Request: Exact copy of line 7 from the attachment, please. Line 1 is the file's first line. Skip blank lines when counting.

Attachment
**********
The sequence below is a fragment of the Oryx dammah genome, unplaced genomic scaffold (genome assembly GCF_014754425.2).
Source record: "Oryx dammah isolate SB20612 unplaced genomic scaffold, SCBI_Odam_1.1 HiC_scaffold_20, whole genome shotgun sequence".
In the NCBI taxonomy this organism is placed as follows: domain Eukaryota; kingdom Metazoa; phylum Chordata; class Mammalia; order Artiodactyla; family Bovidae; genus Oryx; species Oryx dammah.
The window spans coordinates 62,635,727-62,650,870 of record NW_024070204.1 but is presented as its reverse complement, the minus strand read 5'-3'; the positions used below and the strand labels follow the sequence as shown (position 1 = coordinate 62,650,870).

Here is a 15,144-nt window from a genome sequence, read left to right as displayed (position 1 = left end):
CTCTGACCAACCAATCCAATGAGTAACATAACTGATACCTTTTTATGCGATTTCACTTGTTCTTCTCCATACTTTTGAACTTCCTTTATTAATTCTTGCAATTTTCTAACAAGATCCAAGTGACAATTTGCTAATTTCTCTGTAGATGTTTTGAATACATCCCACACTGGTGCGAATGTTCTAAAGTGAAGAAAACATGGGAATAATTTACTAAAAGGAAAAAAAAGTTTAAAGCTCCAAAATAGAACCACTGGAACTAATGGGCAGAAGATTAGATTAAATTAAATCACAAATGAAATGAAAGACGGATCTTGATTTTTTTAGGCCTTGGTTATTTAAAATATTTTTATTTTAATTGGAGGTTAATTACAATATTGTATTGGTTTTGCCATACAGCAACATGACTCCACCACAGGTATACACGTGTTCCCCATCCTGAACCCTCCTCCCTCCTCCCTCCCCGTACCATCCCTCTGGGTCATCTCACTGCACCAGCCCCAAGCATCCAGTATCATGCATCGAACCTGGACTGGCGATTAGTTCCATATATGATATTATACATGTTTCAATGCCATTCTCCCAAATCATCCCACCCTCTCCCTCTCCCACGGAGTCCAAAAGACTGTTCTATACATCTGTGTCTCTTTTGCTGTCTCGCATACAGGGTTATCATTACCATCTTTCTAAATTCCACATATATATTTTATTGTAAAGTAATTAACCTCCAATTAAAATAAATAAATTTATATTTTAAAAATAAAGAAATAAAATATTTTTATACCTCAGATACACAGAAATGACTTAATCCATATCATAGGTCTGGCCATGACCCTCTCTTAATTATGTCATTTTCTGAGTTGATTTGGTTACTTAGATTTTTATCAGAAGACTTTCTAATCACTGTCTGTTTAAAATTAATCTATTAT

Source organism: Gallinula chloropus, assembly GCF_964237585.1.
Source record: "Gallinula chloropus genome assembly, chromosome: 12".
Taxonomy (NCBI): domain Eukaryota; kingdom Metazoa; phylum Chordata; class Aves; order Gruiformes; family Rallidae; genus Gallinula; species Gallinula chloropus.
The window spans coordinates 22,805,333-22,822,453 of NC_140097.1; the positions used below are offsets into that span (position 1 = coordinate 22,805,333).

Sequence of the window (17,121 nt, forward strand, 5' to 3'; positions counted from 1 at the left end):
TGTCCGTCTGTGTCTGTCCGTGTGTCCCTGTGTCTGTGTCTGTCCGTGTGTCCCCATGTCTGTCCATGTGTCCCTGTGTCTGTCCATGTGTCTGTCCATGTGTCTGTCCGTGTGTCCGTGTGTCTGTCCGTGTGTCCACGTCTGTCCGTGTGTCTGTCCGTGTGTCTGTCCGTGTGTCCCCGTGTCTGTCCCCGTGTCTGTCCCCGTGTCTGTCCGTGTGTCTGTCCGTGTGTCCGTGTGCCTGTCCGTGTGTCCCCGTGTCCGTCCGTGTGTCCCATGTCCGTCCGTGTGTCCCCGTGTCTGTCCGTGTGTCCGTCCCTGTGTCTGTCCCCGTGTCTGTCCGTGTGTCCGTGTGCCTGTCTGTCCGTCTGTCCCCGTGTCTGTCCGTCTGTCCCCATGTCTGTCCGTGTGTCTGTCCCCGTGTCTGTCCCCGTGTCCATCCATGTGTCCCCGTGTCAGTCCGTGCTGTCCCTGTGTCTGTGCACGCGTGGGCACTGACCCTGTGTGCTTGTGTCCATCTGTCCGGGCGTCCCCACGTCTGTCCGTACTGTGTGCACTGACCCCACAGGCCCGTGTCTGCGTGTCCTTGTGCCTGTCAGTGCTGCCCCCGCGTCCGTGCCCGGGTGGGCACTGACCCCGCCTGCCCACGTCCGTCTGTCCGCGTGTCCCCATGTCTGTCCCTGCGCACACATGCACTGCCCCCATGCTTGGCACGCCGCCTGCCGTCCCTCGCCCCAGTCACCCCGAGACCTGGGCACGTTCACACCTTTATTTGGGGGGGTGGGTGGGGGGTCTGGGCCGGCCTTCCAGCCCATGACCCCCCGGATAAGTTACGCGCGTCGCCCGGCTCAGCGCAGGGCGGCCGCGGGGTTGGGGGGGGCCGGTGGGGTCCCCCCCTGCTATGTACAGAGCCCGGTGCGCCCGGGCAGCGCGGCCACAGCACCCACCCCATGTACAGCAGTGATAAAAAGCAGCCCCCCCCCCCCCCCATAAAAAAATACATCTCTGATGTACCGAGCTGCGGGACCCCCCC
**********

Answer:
Source organism: Gallinula chloropus, assembly GCF_964237585.1.